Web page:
In total, Mitek has processed more than four billion mobile deposits and $1.5 trillion in cumulative check value through its platform, and that number continues to grow every day. 

Which is why, for a company handling that many mobile transactions, it is imperative that measures against fraud are put in place—this is where Mitek’s digital identity verification business, Mobile Verify, comes in.

Mobile Verify is built on a biometric facial comparison tool that compares a user’s face on live camera to the pictures on file, or to a government-verified ID that’s provided at the same time. 

Through analytics based on AI, the system can corroborate the results, block fraudulent attempts, and allow users access to their sensitive data or transactions.

Mobile Verify has seen a similar surge in demand to the Mobile Deposit business, as people have had a much harder time interacting face-to-face over the past year due to lockdowns. 

Furthermore, other than individual mobile check depositors, Mobile Verify also serves other organizations, ranging from the government to large corporations such as Airbnb, Adobe, and Morgan Stanley.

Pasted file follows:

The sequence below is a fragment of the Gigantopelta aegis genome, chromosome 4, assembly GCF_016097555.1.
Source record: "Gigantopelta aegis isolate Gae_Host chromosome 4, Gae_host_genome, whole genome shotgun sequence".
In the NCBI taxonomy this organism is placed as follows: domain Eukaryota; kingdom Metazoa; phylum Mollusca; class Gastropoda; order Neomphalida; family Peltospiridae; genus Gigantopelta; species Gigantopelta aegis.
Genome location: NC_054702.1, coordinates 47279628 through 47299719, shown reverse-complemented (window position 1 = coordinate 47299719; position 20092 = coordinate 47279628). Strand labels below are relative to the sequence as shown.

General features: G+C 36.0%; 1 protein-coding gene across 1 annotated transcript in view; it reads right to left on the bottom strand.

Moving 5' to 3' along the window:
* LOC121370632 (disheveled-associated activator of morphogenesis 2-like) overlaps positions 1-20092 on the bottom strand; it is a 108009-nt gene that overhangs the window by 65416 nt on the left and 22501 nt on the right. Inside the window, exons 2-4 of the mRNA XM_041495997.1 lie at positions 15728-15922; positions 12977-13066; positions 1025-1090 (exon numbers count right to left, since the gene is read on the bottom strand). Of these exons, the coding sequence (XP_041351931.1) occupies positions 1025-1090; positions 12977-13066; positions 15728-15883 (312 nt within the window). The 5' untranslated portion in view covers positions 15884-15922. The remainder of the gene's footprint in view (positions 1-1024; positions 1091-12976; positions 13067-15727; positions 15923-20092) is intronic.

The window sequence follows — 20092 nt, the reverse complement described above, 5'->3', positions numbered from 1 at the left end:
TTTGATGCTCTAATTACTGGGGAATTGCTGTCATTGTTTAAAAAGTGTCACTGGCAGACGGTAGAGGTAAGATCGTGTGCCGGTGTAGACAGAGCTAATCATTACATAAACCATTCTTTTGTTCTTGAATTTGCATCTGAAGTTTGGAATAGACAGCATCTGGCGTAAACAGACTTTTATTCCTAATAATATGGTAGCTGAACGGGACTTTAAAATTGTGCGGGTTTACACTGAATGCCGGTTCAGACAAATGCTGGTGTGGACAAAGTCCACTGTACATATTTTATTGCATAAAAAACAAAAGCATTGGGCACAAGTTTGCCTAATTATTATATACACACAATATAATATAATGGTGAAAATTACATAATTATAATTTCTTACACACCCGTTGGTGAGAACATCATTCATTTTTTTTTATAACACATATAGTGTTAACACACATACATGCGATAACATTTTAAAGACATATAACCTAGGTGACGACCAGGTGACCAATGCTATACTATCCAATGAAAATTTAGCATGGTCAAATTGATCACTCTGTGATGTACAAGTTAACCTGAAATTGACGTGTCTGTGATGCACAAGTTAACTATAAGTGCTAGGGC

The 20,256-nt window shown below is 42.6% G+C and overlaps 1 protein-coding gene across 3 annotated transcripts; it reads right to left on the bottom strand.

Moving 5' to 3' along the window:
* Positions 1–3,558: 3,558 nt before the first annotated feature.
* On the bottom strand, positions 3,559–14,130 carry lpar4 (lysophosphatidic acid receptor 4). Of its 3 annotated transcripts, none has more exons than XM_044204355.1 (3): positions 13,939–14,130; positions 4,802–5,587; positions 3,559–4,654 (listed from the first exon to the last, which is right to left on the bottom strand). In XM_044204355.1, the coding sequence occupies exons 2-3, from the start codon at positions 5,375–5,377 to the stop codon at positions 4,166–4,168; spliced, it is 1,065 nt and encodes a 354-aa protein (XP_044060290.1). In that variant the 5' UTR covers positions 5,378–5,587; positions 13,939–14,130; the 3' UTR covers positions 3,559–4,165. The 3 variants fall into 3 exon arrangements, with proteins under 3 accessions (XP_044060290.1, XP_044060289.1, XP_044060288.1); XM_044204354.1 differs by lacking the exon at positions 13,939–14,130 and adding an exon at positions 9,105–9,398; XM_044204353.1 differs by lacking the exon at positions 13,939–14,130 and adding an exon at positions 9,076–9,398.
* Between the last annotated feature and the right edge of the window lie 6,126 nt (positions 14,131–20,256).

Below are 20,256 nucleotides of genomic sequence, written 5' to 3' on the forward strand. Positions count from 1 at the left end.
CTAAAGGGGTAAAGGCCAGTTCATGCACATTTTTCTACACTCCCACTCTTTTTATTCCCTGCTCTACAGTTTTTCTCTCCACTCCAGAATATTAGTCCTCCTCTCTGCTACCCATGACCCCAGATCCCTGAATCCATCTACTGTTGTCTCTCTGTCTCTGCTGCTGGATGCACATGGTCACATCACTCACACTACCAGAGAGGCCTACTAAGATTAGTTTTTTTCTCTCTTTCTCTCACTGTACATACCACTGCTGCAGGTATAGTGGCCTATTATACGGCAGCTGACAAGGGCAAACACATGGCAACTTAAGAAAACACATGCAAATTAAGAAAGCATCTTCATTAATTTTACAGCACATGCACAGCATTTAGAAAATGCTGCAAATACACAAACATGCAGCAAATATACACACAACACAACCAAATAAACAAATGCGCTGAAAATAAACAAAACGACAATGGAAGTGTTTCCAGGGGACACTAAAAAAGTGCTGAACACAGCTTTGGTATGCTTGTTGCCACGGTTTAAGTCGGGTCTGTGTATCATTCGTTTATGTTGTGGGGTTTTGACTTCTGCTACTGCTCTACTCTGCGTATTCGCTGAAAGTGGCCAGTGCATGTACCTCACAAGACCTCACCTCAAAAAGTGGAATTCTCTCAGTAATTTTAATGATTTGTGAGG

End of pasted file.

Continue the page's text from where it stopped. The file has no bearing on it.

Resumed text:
The combination of Mitek’s monopolistic hold on the mobile check deposits market and its fast-growing digital identity verification business would imply lucrative returns for the company. However, looking at as-reported metrics, this doesn’t seem to be the case.

As-reported return on assets (ROAs) have inflected positively in 2015—when the company started earnings profits—with below cost of capital returns ranging from 0%-8%.

In reality, Uniform Accounting shows profitability levels that have been much stronger. Uniform ROAs have ranged from 10%-38% over the same time frame, showing a more accurate result of Mitek’s increasing adoption rates and growing scale.

The distortion comes from as-reported metrics incorrectly treating R&D as an expense. In recent years, Mitek’s R&D expense stood at around $23 million, about one-fourth of its total operating expenses.

In reality, R&D is an investment in the long-term cash flow generation of the company. Recording R&D as an expense violates one of the core principles of accounting, which is that expenses should be recognized in the period when the related revenue is reported.

Since as-reported accounting records R&D on the income statement, as opposed to as an investment on the balance sheet, net income can become materially understated. 

As in the case of Mitek, as-reported ROAs are not capturing the true strength of the company’s earning power. Adjusting for R&D, you get returns that are greater than what is actually shown. Without this adjustment, it would appear that Mitek had been less successful with its R&D investments than it really is, leading to poorer valuations.